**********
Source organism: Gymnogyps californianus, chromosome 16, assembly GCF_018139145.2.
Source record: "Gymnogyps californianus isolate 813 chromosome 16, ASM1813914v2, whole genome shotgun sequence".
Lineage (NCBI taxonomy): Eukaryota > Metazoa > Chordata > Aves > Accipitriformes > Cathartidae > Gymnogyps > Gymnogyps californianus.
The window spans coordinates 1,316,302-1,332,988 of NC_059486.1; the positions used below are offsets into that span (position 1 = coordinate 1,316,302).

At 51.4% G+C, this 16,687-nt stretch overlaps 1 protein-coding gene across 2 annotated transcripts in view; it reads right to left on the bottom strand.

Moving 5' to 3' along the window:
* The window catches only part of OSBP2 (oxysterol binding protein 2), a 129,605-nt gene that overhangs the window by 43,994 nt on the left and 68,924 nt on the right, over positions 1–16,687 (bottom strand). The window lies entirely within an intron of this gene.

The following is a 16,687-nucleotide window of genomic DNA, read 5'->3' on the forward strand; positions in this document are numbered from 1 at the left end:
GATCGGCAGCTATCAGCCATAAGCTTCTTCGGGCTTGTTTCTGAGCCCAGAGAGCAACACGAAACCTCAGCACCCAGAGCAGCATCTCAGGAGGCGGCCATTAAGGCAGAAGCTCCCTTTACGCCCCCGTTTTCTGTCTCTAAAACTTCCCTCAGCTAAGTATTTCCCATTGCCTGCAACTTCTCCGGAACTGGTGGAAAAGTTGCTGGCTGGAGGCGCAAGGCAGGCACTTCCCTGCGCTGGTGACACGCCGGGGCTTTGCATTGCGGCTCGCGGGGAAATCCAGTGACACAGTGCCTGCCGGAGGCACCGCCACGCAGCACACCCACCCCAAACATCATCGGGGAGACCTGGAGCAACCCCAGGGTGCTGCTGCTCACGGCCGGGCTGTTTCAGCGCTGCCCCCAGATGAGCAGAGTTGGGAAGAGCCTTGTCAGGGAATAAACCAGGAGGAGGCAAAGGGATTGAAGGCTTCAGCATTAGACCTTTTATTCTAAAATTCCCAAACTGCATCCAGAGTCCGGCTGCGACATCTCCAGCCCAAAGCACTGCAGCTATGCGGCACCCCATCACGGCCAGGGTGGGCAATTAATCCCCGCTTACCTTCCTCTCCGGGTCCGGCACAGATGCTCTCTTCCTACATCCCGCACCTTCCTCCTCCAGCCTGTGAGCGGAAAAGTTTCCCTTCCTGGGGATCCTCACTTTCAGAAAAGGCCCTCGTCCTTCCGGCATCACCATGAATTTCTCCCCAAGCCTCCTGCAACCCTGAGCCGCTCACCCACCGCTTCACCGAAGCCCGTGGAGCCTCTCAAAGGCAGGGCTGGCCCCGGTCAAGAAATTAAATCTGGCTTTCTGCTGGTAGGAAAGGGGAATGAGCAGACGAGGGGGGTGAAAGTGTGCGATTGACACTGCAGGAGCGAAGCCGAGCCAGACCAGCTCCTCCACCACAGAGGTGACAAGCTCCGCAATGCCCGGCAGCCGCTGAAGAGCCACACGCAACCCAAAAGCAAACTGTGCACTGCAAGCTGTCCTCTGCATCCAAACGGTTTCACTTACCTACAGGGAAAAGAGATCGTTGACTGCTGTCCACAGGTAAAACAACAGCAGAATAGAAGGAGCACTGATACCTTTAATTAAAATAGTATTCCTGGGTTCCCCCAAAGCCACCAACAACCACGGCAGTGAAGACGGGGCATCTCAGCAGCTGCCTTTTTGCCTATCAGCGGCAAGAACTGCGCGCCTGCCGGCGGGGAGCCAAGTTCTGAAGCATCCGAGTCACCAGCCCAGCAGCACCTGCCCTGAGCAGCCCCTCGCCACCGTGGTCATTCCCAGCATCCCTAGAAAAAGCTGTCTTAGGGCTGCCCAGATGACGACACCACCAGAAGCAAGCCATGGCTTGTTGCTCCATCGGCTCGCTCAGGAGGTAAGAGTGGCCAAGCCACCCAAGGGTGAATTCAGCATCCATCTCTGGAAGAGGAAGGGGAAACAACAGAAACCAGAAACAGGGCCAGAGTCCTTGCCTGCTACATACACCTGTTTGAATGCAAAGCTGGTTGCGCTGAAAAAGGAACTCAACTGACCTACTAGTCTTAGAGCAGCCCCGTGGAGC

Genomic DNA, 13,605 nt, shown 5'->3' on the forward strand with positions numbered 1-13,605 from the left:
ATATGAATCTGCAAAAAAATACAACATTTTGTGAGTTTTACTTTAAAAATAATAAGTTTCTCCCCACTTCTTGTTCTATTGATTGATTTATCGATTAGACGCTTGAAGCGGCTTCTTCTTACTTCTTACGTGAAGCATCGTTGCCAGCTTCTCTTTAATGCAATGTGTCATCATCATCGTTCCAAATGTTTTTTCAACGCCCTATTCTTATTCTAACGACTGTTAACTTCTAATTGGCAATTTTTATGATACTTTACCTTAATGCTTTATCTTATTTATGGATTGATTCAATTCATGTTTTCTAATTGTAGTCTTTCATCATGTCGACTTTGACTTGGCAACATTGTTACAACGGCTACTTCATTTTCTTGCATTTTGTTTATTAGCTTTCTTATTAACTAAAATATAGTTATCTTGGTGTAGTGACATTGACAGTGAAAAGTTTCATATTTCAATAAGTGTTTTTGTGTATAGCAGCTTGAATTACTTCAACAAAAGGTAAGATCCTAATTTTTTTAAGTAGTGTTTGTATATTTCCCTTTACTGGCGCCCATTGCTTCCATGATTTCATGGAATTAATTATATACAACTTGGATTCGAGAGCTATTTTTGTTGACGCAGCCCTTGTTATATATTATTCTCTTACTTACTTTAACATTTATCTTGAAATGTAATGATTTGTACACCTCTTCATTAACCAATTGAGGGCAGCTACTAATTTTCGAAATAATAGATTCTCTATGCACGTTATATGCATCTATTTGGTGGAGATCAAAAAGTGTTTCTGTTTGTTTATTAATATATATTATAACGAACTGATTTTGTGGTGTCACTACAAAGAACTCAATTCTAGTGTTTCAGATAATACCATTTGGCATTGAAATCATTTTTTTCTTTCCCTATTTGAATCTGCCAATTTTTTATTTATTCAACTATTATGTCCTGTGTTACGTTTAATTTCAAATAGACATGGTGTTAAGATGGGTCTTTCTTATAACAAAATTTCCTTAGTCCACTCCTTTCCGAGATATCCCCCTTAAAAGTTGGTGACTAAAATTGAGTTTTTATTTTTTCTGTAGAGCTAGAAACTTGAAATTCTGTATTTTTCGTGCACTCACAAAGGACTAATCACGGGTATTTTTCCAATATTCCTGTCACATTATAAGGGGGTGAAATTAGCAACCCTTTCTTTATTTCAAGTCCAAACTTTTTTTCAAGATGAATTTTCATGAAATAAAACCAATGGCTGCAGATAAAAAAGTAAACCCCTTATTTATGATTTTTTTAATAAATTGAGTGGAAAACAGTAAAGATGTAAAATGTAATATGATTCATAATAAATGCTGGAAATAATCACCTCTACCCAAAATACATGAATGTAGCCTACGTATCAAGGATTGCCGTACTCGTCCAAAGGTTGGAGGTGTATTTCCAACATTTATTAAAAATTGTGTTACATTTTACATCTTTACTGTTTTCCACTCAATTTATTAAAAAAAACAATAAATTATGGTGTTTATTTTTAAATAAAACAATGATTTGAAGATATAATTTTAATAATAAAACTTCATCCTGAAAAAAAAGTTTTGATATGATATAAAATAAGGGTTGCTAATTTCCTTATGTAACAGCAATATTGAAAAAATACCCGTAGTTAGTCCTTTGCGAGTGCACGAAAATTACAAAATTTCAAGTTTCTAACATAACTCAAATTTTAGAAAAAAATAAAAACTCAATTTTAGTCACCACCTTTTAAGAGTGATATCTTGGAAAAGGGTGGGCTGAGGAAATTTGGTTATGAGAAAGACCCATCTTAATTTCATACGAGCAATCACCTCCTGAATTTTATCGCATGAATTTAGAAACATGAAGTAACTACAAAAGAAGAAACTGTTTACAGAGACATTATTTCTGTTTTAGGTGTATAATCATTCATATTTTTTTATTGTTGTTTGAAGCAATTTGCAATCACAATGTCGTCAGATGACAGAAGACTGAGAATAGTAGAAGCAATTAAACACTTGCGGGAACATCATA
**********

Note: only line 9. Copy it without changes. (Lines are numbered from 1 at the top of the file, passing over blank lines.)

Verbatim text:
GATCGGCAGCTATCAGCCATAAGCTTCTTCGGGCTTGTTTCTGAGCCCAGAGAGCAACACGAAACCTCAGCACCCAGAGCAGCATCTCAGGAGGCGGCCATTAAGGCAGAAGCTCCCTTTACGCCCCCGTTTTCTGTCTCTAAAACTTCCCTCAGCTAAGTATTTCCCATTGCCTGCAACTTCTCCGGAACTGGTGGAAAAGTTGCTGGCTGGAGGCGCAAGGCAGGCACTTCCCTGCGCTGGTGACACGCCGGGGCTTTGCATTGCGGCTCGCGGGGAAATCCAGTGACACAGTGCCTGCCGGAGGCACCGCCACGCAGCACACCCACCCCAAACATCATCGGGGAGACCTGGAGCAACCCCAGGGTGCTGCTGCTCACGGCCGGGCTGTTTCAGCGCTGCCCCCAGATGAGCAGAGTTGGGAAGAGCCTTGTCAGGGAATAAACCAGGAGGAGGCAAAGGGATTGAAGGCTTCAGCATTAGACCTTTTATTCTAAAATTCCCAAACTGCATCCAGAGTCCGGCTGCGACATCTCCAGCCCAAAGCACTGCAGCTATGCGGCACCCCATCACGGCCAGGGTGGGCAATTAATCCCCGCTTACCTTCCTCTCCGGGTCCGGCACAGATGCTCTCTTCCTACATCCCGCACCTTCCTCCTCCAGCCTGTGAGCGGAAAAGTTTCCCTTCCTGGGGATCCTCACTTTCAGAAAAGGCCCTCGTCCTTCCGGCATCACCATGAATTTCTCCCCAAGCCTCCTGCAACCCTGAGCCGCTCACCCACCGCTTCACCGAAGCCCGTGGAGCCTCTCAAAGGCAGGGCTGGCCCCGGTCAAGAAATTAAATCTGGCTTTCTGCTGGTAGGAAAGGGGAATGAGCAGACGAGGGGGGTGAAAGTGTGCGATTGACACTGCAGGAGCGAAGCCGAGCCAGACCAGCTCCTCCACCACAGAGGTGACAAGCTCCGCAATGCCCGGCAGCCGCTGAAGAGCCACACGCAACCCAAAAGCAAACTGTGCACTGCAAGCTGTCCTCTGCATCCAAACGGTTTCACTTACCTACAGGGAAAAGAGATCGTTGACTGCTGTCCACAGGTAAAACAACAGCAGAATAGAAGGAGCACTGATACCTTTAATTAAAATAGTATTCCTGGGTTCCCCCAAAGCCACCAACAACCACGGCAGTGAAGACGGGGCATCTCAGCAGCTGCCTTTTTGCCTATCAGCGGCAAGAACTGCGCGCCTGCCGGCGGGGAGCCAAGTTCTGAAGCATCCGAGTCACCAGCCCAGCAGCACCTGCCCTGAGCAGCCCCTCGCCACCGTGGTCATTCCCAGCATCCCTAGAAAAAGCTGTCTTAGGGCTGCCCAGATGACGACACCACCAGAAGCAAGCCATGGCTTGTTGCTCCATCGGCTCGCTCAGGAGGTAAGAGTGGCCAAGCCACCCAAGGGTGAATTCAGCATCCATCTCTGGAAGAGGAAGGGGAAACAACAGAAACCAGAAACAGGGCCAGAGTCCTTGCCTGCTACATACACCTGTTTGAATGCAAAGCTGGTTGCGCTGAAAAAGGAACTCAACTGACCTACTAGTCTTAGAGCAGCCCCGTGGAGC